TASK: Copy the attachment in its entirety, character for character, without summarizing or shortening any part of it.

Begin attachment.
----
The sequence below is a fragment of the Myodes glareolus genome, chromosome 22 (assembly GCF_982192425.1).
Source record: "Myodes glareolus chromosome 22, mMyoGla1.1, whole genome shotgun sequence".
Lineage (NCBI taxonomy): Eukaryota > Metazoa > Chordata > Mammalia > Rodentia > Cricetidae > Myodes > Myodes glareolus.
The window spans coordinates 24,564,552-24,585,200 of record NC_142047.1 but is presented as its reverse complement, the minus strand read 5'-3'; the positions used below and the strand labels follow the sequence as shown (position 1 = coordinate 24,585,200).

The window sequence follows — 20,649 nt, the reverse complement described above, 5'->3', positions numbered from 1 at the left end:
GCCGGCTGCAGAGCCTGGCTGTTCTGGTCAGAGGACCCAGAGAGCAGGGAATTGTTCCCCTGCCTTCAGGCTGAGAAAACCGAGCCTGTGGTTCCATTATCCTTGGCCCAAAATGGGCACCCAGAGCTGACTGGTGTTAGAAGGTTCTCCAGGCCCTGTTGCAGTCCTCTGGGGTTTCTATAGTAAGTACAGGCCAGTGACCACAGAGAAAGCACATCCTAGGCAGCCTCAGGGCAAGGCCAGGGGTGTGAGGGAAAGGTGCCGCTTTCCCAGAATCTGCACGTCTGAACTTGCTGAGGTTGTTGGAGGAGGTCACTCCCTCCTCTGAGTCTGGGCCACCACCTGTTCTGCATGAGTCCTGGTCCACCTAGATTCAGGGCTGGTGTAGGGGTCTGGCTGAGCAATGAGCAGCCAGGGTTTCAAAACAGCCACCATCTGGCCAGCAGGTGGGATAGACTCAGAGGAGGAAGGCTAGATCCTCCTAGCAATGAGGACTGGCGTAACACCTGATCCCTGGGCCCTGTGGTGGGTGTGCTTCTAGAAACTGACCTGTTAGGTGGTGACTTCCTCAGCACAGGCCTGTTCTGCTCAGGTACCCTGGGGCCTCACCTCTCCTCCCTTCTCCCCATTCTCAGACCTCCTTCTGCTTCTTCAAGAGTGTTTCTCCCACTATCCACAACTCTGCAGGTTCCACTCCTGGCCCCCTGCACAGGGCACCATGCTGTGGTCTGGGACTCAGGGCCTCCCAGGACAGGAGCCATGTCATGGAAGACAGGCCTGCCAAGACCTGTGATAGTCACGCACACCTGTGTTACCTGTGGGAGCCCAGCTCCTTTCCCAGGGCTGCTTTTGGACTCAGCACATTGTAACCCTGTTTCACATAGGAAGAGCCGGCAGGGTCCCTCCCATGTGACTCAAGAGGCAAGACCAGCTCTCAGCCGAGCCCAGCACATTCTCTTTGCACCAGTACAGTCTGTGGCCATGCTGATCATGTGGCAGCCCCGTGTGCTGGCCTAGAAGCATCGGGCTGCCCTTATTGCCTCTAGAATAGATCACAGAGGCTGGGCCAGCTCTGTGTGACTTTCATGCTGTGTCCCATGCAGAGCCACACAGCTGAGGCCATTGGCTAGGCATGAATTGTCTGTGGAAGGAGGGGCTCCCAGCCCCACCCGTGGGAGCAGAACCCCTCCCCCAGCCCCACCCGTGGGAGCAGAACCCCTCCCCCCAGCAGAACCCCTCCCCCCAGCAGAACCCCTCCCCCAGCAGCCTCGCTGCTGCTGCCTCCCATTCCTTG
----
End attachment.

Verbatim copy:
The sequence below is a fragment of the Myodes glareolus genome, chromosome 22 (assembly GCF_982192425.1).
Source record: "Myodes glareolus chromosome 22, mMyoGla1.1, whole genome shotgun sequence".
Lineage (NCBI taxonomy): Eukaryota > Metazoa > Chordata > Mammalia > Rodentia > Cricetidae > Myodes > Myodes glareolus.
The window spans coordinates 24,564,552-24,585,200 of record NC_142047.1 but is presented as its reverse complement, the minus strand read 5'-3'; the positions used below and the strand labels follow the sequence as shown (position 1 = coordinate 24,585,200).

The window sequence follows — 20,649 nt, the reverse complement described above, 5'->3', positions numbered from 1 at the left end:
GCCGGCTGCAGAGCCTGGCTGTTCTGGTCAGAGGACCCAGAGAGCAGGGAATTGTTCCCCTGCCTTCAGGCTGAGAAAACCGAGCCTGTGGTTCCATTATCCTTGGCCCAAAATGGGCACCCAGAGCTGACTGGTGTTAGAAGGTTCTCCAGGCCCTGTTGCAGTCCTCTGGGGTTTCTATAGTAAGTACAGGCCAGTGACCACAGAGAAAGCACATCCTAGGCAGCCTCAGGGCAAGGCCAGGGGTGTGAGGGAAAGGTGCCGCTTTCCCAGAATCTGCACGTCTGAACTTGCTGAGGTTGTTGGAGGAGGTCACTCCCTCCTCTGAGTCTGGGCCACCACCTGTTCTGCATGAGTCCTGGTCCACCTAGATTCAGGGCTGGTGTAGGGGTCTGGCTGAGCAATGAGCAGCCAGGGTTTCAAAACAGCCACCATCTGGCCAGCAGGTGGGATAGACTCAGAGGAGGAAGGCTAGATCCTCCTAGCAATGAGGACTGGCGTAACACCTGATCCCTGGGCCCTGTGGTGGGTGTGCTTCTAGAAACTGACCTGTTAGGTGGTGACTTCCTCAGCACAGGCCTGTTCTGCTCAGGTACCCTGGGGCCTCACCTCTCCTCCCTTCTCCCCATTCTCAGACCTCCTTCTGCTTCTTCAAGAGTGTTTCTCCCACTATCCACAACTCTGCAGGTTCCACTCCTGGCCCCCTGCACAGGGCACCATGCTGTGGTCTGGGACTCAGGGCCTCCCAGGACAGGAGCCATGTCATGGAAGACAGGCCTGCCAAGACCTGTGATAGTCACGCACACCTGTGTTACCTGTGGGAGCCCAGCTCCTTTCCCAGGGCTGCTTTTGGACTCAGCACATTGTAACCCTGTTTCACATAGGAAGAGCCGGCAGGGTCCCTCCCATGTGACTCAAGAGGCAAGACCAGCTCTCAGCCGAGCCCAGCACATTCTCTTTGCACCAGTACAGTCTGTGGCCATGCTGATCATGTGGCAGCCCCGTGTGCTGGCCTAGAAGCATCGGGCTGCCCTTATTGCCTCTAGAATAGATCACAGAGGCTGGGCCAGCTCTGTGTGACTTTCATGCTGTGTCCCATGCAGAGCCACACAGCTGAGGCCATTGGCTAGGCATGAATTGTCTGTGGAAGGAGGGGCTCCCAGCCCCACCCGTGGGAGCAGAACCCCTCCCCCAGCCCCACCCGTGGGAGCAGAACCCCTCCCCCCAGCAGAACCCCTCCCCCCAGCAGAACCCCTCCCCCAGCAGCCTCGCTGCTGCTGCCTCCCATTCCTTG